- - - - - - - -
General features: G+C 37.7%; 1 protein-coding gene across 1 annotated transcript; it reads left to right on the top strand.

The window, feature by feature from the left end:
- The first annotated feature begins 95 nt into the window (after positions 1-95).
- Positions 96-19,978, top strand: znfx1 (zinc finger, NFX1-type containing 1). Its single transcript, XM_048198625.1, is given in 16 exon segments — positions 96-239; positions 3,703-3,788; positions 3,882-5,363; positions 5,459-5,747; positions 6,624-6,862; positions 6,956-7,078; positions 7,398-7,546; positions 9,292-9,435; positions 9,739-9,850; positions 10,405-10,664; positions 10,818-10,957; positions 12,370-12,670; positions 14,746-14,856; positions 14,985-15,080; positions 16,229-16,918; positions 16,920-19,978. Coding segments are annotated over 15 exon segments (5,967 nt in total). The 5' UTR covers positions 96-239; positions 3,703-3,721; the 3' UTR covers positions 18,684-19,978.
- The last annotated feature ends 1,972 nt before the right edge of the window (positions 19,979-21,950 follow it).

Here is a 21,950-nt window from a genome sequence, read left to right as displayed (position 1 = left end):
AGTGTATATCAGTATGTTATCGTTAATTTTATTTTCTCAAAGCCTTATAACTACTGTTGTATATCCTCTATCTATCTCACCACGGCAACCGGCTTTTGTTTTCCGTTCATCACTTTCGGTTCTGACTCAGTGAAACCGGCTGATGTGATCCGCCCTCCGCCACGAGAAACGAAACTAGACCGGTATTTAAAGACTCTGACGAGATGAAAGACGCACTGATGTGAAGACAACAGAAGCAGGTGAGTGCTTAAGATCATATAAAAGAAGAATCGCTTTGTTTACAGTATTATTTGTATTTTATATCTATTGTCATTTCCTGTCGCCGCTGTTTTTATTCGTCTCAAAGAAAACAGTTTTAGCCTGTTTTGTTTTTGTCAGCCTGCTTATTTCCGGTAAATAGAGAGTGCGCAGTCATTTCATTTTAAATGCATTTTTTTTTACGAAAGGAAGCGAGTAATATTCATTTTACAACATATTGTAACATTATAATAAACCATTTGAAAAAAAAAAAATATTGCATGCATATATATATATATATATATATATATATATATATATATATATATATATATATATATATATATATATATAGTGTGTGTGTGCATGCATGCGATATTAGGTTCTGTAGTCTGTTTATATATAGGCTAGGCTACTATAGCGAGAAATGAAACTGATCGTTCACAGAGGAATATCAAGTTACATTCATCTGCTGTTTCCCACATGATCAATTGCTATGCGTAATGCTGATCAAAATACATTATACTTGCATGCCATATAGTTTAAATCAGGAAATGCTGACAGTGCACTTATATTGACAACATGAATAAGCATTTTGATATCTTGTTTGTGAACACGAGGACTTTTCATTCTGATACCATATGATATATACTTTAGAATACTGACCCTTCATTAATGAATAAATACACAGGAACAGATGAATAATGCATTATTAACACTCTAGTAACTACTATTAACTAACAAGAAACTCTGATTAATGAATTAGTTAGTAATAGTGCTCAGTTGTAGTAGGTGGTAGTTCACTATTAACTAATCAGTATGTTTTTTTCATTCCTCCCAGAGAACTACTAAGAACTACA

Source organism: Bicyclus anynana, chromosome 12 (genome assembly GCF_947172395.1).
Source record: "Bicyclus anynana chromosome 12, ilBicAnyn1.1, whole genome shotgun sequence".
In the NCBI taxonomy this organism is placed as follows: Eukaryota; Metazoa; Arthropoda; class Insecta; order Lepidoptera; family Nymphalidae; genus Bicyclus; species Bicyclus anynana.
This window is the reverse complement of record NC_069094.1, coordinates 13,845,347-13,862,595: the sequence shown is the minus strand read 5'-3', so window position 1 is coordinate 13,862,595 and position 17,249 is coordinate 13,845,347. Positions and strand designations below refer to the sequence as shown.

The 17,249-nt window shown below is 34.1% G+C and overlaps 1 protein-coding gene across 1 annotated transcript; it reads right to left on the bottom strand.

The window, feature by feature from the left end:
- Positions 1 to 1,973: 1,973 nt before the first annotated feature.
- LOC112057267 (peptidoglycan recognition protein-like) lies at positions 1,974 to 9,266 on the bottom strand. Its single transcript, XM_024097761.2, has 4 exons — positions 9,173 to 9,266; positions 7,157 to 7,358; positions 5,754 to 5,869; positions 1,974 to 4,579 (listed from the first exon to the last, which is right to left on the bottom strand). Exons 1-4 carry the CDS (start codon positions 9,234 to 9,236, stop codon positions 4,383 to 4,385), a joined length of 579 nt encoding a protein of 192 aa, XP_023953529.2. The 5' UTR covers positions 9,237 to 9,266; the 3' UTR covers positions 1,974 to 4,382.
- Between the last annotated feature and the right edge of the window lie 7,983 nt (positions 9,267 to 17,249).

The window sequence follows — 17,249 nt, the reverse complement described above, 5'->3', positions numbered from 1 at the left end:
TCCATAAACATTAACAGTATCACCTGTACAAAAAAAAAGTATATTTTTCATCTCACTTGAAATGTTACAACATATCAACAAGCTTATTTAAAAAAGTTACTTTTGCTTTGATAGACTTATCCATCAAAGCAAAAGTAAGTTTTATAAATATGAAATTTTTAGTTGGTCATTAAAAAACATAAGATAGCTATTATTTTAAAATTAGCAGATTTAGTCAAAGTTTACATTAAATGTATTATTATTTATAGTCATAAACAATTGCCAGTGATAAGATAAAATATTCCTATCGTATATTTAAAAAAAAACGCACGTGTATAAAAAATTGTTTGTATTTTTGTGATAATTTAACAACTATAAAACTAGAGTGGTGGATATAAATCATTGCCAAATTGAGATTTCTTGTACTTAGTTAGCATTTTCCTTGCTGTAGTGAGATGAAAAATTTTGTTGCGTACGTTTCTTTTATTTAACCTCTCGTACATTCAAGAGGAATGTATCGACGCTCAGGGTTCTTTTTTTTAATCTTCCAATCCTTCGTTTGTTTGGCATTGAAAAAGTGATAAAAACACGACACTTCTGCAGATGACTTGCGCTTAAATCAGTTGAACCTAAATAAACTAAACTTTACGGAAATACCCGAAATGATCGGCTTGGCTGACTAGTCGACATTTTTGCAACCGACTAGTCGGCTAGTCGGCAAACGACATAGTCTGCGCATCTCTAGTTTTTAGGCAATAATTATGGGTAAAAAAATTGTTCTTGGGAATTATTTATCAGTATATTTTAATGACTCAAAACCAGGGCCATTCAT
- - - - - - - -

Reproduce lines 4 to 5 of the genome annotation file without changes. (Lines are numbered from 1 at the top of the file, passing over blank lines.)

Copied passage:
- Positions 96-19,978, top strand: znfx1 (zinc finger, NFX1-type containing 1). Its single transcript, XM_048198625.1, is given in 16 exon segments — positions 96-239; positions 3,703-3,788; positions 3,882-5,363; positions 5,459-5,747; positions 6,624-6,862; positions 6,956-7,078; positions 7,398-7,546; positions 9,292-9,435; positions 9,739-9,850; positions 10,405-10,664; positions 10,818-10,957; positions 12,370-12,670; positions 14,746-14,856; positions 14,985-15,080; positions 16,229-16,918; positions 16,920-19,978. Coding segments are annotated over 15 exon segments (5,967 nt in total). The 5' UTR covers positions 96-239; positions 3,703-3,721; the 3' UTR covers positions 18,684-19,978.
- The last annotated feature ends 1,972 nt before the right edge of the window (positions 19,979-21,950 follow it).